Transcritical CO2 (R744) industrial condensing units made by U.S. manufacturer M&M Carnot have been found to use almost 53% less energy than R448A-based systems in three U.S. locations.
This calculation is based on data provided by Clark Andrews, Director of Business Development, M&M Carnot, and Larry Gilliland, Vice-President of SubZero Constructors, during a presentation at the ATMOsphere (ATMO) America Summit 2023 on natural refrigerants. The conference took place June 12–13 in Washington, D.C., and was organized by ATMOsphere, publisher of R744.com.
M&M Carnot, which was acquired by Johnson Controls in June 2023, introduced its Aquilon DS CO2 condensing units in 2021 – one of the few CO2 condensing units offered in the U.S. Aquilon DS is a line of plug-and-play units with capacities between 10 and 85TR (35.1 and 298.9kW) at -40 to 40°F (-40 to 4.44°C) SST (saturated suction temperature). It features a high-pressure design with heat recovery along with a PLC-based control system.
Andrews and Gilliland presented a comparison of performance between Aquilon DS condensing units and R448A condensing units in three U.S. cities: San Diego, California, Kissimmee, Florida, and Indianapolis, Indiana. All test units were at different capacities: 100TR (351.6kW), 75TR (263.7kW) and 125TR (439.6kW), respectively.
The annual energy savings of the CO2 units compared to the R448A units were found to be 374,718kWh, 438,458kWh and 382,421kWh, for San Diego, Kissimmee, and Indianapolis, respectively. This represented a 53% energy savings overall.
Average annual operating costs – including energy, maintenance and other costs – for all locations were reduced up to 48% with the CO2 condensing units, said Gilliland, adding that life cycle cost over a 20-year period is reduced by at least 21%.
As a result, the premium on the R744 condensing units could be paid back within 2.5 to 6.4 years depending on different locations and capacities, noted Andrews.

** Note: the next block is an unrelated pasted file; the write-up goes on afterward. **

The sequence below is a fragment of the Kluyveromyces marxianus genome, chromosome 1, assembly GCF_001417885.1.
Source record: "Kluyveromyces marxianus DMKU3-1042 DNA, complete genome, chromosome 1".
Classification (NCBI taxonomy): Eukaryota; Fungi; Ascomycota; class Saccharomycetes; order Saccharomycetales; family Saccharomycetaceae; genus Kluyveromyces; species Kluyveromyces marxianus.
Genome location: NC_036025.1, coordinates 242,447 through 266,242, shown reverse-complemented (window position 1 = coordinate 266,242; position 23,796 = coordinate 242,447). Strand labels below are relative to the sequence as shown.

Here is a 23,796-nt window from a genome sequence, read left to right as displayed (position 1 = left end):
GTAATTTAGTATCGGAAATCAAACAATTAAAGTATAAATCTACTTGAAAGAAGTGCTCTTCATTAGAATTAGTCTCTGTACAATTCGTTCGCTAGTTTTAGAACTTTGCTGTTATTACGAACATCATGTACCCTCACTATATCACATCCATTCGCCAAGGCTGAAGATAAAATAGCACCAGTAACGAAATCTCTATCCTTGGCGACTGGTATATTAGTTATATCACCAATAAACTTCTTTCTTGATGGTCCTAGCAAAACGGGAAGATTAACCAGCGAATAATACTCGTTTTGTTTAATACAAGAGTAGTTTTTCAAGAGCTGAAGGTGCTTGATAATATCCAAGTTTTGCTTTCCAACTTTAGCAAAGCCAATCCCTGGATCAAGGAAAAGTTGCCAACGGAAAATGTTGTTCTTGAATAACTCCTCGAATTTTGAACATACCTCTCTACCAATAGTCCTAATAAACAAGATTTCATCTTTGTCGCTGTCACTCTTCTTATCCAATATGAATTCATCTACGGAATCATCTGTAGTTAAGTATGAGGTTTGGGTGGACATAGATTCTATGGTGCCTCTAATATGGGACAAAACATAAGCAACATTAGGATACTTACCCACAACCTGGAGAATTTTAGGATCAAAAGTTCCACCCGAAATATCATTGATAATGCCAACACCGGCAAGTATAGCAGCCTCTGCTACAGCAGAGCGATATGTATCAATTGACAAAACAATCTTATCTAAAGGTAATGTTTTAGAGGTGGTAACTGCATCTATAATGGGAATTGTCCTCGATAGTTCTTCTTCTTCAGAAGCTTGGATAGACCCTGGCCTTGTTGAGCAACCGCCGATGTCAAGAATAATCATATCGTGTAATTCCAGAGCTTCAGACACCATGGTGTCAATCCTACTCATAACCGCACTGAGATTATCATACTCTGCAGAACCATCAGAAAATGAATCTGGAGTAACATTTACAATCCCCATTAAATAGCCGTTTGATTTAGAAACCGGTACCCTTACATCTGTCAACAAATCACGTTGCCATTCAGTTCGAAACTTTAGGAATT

Andrews noted that the Aquilon DS system would comply with regulations in California, such as Title 24 and new GWP restrictions. Tital24 is urging all energy users in California to make use of the most efficient appliances. For cold storage facilities, this could include eliminating the high head pressure of 70°C (158°F) for traditional refrigeration systems, and using the transcritical CO2 system’s 60°C (140°F), said Gilliland.
“Another main driver to use this system is the carbon restriction implemented for high-GWP refrigerants in California,” he added.
Barriers and Challenges
Andrews and Gilliland pointed out some challenges still affecting the uptake of CO2 systems.
For example, Andrews acknowledged that end users compare the initial higher cost of CO2 systems with that of synthetic condensing units without looking at the long-term benefits of CO2. This approach is disadvantageous from both economic and environmental perspectives.
He also noted that the CO2 condensing unit “is a little bit challenging to implement in places where there is high wet-bulb temperature, and we are working on it to eliminate this barrier.”
Andrews also agreed that “it is harder to find maintenance and installation manpower.” To address that, M&M Carnot has been training service technicians. “At first, service technicians were a little bit skeptical [of CO2] because of its high pressure, but after safe testing at 120bar [1,740.45psi] for 24 hours, all technicians realized that it is a safe and robust system,“ he explained.
“Equally, the growth of nationwide networks of transcritical CO2-trained service technicians will ease the maintenance service soon,” he added.
Another issue is that fewer and heavier rooftop condensing units present challenges for structural engineers.
M&M Carnot plans to increase the standard size range of transcritical CO2 condensing units, test transcritical CO2 units as air source heat pumps and use the Logix supervisory system to network multiple condenser units.
“The growth of nationwide networks of transcritical CO2-trained service technicians will ease the maintenance service soon”Clark Andrews, Director of Business Development, M&M Carnot